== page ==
Two Vassar Grads Embark on Study in China After Winning Prestigious Schwarzman Scholarships

Two Vassar alums have each been awarded one of the most prestigious and most competitive post-graduate fellowships in the world. On December 7, Aena Khan ’22 was awarded a Schwarzman Scholarship for a fully funded master’s program in global affairs at Schwarzman College on the campus of Tsinghua University in Beijing, China. She will begin her studies in the fall of 2024. Frank Najarro-Izquierdo ’18 was awarded a Schwarzman Scholarship last year and is currently enrolled in the program.

Group of people sitting at a table talking with notes on the table. The background room is filled with other round tables with people seated talking.
Frank Najarro-Izquierdo took part in the early planning phase of Vassar’s Engaged Pluralism Initiative.
Photo: Karl Rabe

Schwarzman fellowships typically draw more than 4,000 applicants, and approximately 150 graduates of colleges throughout the world are chosen. The students are taught by leading faculty from Tsinghua and a number of other internationally recognized universities, and they are afforded the opportunity to attend guest lectures by prominent global thought leaders. Beyond the classroom, the scholars gain exposure to China through internships, mentors, and high-profile speakers. Additionally, career development resources are provided for scholars as they complete the program.

Khan, who was Senior Class President and an editor of the Miscellany Newsmajored in International Studies. She specialized in political science and history but took a number of geography courses, including some that focused on China taught by Professor of Geography and Chair of Earth Science and Geography Yu Zhou. “I learned about environmental issues and urban planning with Yu Zhou,” she said. “[The classes] exposed me to how China functions differently from the United States.”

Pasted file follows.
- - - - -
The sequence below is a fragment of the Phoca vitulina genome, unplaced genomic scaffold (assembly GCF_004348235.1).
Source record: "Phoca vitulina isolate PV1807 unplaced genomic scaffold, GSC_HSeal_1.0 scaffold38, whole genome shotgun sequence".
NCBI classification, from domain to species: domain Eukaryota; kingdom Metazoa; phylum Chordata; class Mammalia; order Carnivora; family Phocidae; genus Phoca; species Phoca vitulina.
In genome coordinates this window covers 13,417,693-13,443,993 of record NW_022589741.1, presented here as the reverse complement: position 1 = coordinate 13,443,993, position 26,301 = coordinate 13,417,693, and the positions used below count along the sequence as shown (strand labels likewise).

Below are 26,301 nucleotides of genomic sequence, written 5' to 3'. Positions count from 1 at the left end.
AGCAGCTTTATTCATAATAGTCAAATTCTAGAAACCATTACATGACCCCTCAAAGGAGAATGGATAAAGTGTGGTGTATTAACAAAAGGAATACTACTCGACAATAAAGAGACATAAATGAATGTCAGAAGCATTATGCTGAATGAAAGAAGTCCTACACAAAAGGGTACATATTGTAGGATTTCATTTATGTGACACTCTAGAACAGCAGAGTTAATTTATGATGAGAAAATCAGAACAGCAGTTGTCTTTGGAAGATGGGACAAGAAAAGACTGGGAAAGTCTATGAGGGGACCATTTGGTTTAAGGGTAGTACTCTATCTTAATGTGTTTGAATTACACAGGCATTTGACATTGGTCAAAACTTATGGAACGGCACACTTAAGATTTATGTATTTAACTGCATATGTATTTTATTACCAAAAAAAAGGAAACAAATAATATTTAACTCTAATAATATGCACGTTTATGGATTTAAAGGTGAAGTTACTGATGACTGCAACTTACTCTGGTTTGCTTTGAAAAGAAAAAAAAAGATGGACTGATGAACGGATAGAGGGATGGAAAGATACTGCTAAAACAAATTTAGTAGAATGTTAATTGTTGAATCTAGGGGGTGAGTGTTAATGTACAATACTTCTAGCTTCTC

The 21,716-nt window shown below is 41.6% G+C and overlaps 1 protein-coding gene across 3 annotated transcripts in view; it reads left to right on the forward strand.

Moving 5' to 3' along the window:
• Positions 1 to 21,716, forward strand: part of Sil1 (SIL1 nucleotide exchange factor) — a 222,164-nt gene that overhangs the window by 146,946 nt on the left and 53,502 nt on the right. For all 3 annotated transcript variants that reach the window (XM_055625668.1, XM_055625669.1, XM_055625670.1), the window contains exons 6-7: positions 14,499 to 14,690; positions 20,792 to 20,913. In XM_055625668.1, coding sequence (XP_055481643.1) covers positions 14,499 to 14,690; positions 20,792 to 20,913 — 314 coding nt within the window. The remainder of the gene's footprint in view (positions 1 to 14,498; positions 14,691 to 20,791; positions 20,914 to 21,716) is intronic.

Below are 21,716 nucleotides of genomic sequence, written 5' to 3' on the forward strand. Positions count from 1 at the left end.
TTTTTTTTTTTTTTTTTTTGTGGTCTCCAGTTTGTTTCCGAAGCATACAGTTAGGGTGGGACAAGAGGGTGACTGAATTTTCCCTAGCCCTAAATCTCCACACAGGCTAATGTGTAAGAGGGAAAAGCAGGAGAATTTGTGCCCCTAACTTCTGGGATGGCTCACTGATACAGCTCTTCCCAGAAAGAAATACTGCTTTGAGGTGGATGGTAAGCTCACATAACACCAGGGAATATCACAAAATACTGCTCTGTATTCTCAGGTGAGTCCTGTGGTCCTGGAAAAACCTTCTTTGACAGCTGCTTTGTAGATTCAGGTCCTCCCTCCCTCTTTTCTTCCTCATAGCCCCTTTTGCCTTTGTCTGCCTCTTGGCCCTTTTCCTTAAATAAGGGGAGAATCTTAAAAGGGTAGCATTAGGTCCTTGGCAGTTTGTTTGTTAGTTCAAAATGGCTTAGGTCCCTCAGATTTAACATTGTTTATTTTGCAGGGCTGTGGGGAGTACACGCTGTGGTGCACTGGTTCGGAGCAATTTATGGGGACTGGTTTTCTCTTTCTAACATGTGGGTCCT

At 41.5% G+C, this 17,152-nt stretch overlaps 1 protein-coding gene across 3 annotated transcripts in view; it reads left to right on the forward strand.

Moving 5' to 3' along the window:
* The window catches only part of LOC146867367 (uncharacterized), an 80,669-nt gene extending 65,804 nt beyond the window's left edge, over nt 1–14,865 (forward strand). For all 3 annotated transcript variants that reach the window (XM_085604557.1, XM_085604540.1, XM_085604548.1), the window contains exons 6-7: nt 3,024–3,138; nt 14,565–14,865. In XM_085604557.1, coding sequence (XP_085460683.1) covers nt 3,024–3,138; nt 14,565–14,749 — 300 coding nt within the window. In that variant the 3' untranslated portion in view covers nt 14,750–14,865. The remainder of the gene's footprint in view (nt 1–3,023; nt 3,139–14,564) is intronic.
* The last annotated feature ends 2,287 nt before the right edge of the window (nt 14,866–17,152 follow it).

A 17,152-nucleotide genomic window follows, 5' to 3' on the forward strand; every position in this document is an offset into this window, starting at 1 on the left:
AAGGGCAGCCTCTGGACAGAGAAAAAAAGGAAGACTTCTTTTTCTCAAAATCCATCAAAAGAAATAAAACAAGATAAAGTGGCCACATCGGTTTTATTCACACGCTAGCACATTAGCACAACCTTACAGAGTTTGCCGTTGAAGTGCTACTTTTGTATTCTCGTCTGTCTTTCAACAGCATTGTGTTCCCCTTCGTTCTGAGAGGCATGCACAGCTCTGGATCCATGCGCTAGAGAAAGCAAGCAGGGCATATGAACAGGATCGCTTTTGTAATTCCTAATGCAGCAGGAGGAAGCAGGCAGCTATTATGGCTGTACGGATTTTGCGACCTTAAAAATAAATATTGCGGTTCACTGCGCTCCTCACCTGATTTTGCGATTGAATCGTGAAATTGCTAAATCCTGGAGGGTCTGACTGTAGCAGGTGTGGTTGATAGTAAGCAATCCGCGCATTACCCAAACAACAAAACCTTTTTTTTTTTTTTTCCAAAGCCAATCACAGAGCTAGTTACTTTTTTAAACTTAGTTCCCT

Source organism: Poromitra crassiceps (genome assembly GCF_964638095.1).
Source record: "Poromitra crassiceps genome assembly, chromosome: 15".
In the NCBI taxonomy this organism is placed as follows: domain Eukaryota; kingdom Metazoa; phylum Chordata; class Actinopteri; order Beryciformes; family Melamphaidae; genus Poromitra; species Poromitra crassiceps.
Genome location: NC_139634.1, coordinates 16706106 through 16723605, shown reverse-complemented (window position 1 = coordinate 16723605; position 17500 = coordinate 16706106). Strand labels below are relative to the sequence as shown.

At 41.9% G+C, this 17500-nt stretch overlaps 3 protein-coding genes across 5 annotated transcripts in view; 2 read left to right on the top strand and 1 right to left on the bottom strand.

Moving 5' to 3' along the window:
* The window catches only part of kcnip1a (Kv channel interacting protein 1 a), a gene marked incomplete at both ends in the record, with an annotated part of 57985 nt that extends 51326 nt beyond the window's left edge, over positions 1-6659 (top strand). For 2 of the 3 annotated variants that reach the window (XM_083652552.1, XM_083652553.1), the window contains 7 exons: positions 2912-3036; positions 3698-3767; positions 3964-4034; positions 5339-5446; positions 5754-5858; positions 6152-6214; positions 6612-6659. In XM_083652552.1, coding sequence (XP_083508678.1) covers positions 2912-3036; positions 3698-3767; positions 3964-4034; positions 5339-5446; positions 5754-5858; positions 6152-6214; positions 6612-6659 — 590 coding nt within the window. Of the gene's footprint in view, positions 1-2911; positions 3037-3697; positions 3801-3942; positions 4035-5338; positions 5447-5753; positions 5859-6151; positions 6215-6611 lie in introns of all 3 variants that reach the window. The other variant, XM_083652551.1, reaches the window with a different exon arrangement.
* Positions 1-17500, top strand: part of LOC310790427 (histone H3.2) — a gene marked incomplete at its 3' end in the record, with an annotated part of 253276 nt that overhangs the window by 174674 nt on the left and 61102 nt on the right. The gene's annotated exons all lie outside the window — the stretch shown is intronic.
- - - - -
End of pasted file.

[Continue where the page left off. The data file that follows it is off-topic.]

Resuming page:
Person with long orange/brown hair with a black shirt posing in front of a white backdrop.
2023 Schwarzman Scholarship winner Aena Khan ’22
Photo: Lauren Eliot 

Khan, who was born in New York City to Pakistani parents, said she became even more keenly interested in the Chinese culture and economy when she returned to Pakistan while conducting research for her Vassar senior thesis.  Ultimately, that experience led her to apply for the Schwarzman fellowship. “The country is now the largest recipient of Chinese foreign investment, and what I saw there made me more curious about China’s economy and politics,” she said.

Prior to being selected as a Schwarzman Scholar, Najarro-Izquierdo earned a master’s degree from the University of Chicago, and he subsequently was awarded a Luce Fellowship, enabling him to conduct public health research in Laos.

He said he had intended to major in theater or biology, his two passions in high school, when he enrolled at Vassar, but his plans changed abruptly when he took an introductory anthropology course with Professor Candice Lowe Swift “just to fill out my schedule” for his first semester. “That course changed my entire academic trajectory,” he said. “For the first time, I had a vocabulary to understand poverty, inequality, and racial and cultural differences.”

Najarro-Izquierdo got his first hands-on exposure to Asian culture when he accompanied Professor of Anthropology Martha Kaplan on a research trip funded by the National Science Foundation to Singapore in the summer of 2016. “It was then that I realized that when you’re an anthropologist, the world is kind of your oyster,” he said. “You can study anything and go anywhere.”

Najarro-Izquierdo said he was thoroughly enjoying his first semester in Beijing. “You can’t really understand China until you’ve been here. Books or videos or other secondary sources aren’t good enough,” he said. “I am learning about a culture with a long history that is globally powerful, and the experience will guide me in the decisions I make about my career and my future.”

January 25, 2024
Alums Spotlight
Engaged Pluralism